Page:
Aptech Computer Systems, a provider of hospitality software and enterpriseaccounting, has developed an advanced hospitality financial accounting system called the Aptech Next Generation Accounting Solution.
The system is Web-based and developed in Microsoft’s VB.NET technology that leverages a Structured Query Language (SQL) database. It’s fully scalable to support financial accounting for individual operators and multi-propertycompanies.
“This solution will lift hotel operations into the next decade of financial accounting,” says Cam Troutman, vice president of Aptech.
Aptech has been equipping the hotel industry with performance management tools for 40 years. It has seen many changes in hospitality technology since 1970, originally installing hardware and software for a frontsystem for Interstate Hotels.
“The pioneers in this industry were innkeepers in the hospitality tradition and technology was secondary,” says Jay Troutman, president of Aptech. According to the senior Troutman, groups like Interstate entered the industry and looked at such hotel properties as assets first, which brought technology to the forefront of the industry in the 1970s.
Interstate, and hospitality owners like it, started demanding more detailed accounting information about its assets. “The bar was raised because hotels closed their books every night, unlike other businesses, and eventually, more sophisticated investors demanded much more information than technology providers were able to handle,” the company president says.
That opened the door for technology firms like Aptech to provide more effective technology products to the market as the mini-computer era was ushered in the 1970s.
Competition became greater as technology became more affordable. “From the days of the mainframe, which was like owning an aircraft carrier, as time moved on, the computer power you received per dollar just plummeted dramatically in a positive sense,” Jay Troutman adds.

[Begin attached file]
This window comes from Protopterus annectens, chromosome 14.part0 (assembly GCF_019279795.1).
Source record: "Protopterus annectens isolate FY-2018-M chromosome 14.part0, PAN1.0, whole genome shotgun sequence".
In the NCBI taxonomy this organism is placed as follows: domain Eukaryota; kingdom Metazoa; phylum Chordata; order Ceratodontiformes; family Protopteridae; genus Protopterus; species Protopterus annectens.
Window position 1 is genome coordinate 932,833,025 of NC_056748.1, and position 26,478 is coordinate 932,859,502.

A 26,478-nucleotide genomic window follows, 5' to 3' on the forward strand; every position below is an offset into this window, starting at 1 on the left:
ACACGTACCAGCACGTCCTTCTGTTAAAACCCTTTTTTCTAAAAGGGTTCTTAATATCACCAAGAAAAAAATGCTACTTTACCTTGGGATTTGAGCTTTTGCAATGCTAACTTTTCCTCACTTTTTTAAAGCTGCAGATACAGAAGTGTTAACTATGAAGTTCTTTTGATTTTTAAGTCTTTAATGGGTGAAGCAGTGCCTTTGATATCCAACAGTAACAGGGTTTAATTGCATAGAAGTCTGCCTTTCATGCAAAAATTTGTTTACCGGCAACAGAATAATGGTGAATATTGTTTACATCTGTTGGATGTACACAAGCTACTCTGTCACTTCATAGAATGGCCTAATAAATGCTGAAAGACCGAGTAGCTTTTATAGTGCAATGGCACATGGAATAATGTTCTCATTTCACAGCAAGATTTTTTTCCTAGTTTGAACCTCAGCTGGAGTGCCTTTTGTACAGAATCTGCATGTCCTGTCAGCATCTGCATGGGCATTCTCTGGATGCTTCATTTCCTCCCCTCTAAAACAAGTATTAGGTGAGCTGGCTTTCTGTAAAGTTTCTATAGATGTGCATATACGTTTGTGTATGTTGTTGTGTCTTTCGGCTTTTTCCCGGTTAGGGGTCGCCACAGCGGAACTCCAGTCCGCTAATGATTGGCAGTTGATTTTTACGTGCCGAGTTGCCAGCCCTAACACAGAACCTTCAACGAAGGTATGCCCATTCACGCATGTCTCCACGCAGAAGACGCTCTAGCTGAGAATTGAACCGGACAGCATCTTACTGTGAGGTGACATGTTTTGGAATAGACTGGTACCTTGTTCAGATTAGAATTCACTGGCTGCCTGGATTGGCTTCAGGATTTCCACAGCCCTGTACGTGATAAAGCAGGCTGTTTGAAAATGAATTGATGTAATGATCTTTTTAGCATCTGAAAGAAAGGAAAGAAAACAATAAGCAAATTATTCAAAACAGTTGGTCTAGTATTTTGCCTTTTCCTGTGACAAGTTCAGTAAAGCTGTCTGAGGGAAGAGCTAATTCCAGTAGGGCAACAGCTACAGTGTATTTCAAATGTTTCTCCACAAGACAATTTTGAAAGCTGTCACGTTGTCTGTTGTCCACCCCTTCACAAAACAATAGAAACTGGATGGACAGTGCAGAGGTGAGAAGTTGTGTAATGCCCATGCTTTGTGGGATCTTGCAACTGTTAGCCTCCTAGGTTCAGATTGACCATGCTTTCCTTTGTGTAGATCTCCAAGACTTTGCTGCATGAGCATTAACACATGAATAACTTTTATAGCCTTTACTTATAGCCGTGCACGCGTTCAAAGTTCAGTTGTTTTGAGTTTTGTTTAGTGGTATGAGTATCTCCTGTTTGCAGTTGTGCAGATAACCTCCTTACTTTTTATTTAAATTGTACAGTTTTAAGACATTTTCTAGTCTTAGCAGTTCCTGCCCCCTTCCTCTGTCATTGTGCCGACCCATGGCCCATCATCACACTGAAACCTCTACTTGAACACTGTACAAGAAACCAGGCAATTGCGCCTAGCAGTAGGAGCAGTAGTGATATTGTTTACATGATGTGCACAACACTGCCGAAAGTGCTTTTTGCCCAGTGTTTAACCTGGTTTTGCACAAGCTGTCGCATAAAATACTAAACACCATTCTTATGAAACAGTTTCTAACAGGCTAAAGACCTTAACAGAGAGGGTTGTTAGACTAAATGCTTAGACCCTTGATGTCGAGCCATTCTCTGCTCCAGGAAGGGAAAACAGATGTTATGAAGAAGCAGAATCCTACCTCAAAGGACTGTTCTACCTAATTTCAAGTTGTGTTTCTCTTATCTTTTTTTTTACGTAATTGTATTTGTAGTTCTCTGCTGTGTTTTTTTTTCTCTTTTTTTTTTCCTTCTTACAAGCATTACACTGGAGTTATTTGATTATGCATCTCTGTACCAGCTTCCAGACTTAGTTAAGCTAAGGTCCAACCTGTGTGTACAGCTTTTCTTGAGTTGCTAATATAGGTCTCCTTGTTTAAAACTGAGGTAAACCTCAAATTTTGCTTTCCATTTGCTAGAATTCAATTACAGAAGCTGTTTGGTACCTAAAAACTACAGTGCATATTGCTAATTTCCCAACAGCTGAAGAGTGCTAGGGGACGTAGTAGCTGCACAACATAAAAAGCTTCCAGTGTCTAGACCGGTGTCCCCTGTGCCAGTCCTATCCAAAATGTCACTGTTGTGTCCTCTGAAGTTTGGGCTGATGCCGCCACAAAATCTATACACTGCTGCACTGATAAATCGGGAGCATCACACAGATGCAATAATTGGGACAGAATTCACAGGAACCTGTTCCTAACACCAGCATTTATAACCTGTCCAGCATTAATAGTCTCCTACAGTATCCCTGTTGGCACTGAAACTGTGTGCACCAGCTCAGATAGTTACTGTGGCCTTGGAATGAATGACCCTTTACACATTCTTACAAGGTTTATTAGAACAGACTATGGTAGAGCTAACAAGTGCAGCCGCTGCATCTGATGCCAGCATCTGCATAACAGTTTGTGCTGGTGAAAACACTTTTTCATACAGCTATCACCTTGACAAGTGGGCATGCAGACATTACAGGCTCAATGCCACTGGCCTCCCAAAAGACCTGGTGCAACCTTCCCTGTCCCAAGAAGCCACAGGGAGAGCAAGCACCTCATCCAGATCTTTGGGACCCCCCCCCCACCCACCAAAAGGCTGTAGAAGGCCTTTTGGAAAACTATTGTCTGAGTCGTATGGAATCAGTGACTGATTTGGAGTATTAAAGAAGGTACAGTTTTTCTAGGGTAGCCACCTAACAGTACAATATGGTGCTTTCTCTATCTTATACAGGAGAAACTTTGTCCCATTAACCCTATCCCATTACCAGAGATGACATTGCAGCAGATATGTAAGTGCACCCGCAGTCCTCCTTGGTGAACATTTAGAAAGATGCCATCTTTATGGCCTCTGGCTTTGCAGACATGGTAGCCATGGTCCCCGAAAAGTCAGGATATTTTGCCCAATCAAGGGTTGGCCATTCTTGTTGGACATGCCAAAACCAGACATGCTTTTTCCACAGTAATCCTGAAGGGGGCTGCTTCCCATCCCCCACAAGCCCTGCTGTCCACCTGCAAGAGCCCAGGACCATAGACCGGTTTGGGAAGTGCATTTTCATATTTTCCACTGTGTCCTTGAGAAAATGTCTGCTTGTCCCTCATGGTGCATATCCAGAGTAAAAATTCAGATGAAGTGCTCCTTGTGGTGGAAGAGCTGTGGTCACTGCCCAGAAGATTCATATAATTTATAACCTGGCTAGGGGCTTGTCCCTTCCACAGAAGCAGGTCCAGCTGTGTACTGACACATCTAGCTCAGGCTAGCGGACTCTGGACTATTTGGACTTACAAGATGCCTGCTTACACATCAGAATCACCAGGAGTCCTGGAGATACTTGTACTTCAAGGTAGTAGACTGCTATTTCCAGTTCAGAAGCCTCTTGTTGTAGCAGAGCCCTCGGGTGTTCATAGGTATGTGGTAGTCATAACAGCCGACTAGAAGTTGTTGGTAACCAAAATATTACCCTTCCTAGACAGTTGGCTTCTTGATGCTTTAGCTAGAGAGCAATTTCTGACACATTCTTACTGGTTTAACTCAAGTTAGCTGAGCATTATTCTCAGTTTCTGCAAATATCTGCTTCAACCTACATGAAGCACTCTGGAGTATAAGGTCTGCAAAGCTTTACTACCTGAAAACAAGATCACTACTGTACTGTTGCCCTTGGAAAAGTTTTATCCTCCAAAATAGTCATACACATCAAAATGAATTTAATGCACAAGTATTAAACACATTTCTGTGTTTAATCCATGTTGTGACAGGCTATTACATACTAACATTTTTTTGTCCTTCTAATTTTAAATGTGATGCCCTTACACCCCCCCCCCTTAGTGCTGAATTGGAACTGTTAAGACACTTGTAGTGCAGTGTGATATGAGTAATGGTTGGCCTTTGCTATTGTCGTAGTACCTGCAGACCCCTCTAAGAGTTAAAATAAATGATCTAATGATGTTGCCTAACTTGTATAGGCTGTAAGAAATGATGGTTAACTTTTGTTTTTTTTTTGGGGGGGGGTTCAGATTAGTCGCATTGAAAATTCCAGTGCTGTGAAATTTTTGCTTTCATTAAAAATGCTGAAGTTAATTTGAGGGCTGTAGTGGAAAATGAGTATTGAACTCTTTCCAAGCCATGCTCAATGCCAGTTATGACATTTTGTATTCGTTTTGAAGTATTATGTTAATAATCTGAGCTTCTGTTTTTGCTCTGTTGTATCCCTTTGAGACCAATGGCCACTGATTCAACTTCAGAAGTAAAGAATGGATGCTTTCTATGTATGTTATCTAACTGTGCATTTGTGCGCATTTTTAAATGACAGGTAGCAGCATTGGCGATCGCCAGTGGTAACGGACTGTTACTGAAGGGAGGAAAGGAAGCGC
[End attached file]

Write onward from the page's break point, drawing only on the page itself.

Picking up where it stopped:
Aptech developed its Execuvue Business Intelligence system in 1997. The system is now used by La Quinta Inns & Suites, Extended Stay Hotels, Hershey Entertainment, Dolce, Concord Hospitality Enterprises Co., Starwood Hotels and Resorts, Benchmark Hospitality and Highpointe Hotel Corp.
“When we visited one large client and saw their back office financial team up to their chins in hundreds of spreadsheets, the idea of our business intelligence tools just jumped off the page,” Jay Troutman says. “We saw what was needed and developed our remotely hosted Business Intelligence system.” “Owners aren’t passive anymore,” he adds.
“They hire smart people, and now with the Internet’s ease of use, anyone can access the best kinds of tools for an affordable price by signing up for a subscription for those tools.”
He believes that the hospitality industry is a little spoiled to technology now that they’ve had a taste of it, but he’s glad to see more of the industry embracing it, and when times are good, opening the budget to it.
A great barometer of technology’s expanding role in the hospitality industry, according to Troutman, is the influence of Smith Travel Research during the past 15 years, and the quickening pace of its research reports.
He remembers a time in which firms received research reports from Smith Travel two to three weeks after the close of a month. Not long after that, though, Smith Travel began to send weekly research reports, and now they are daily.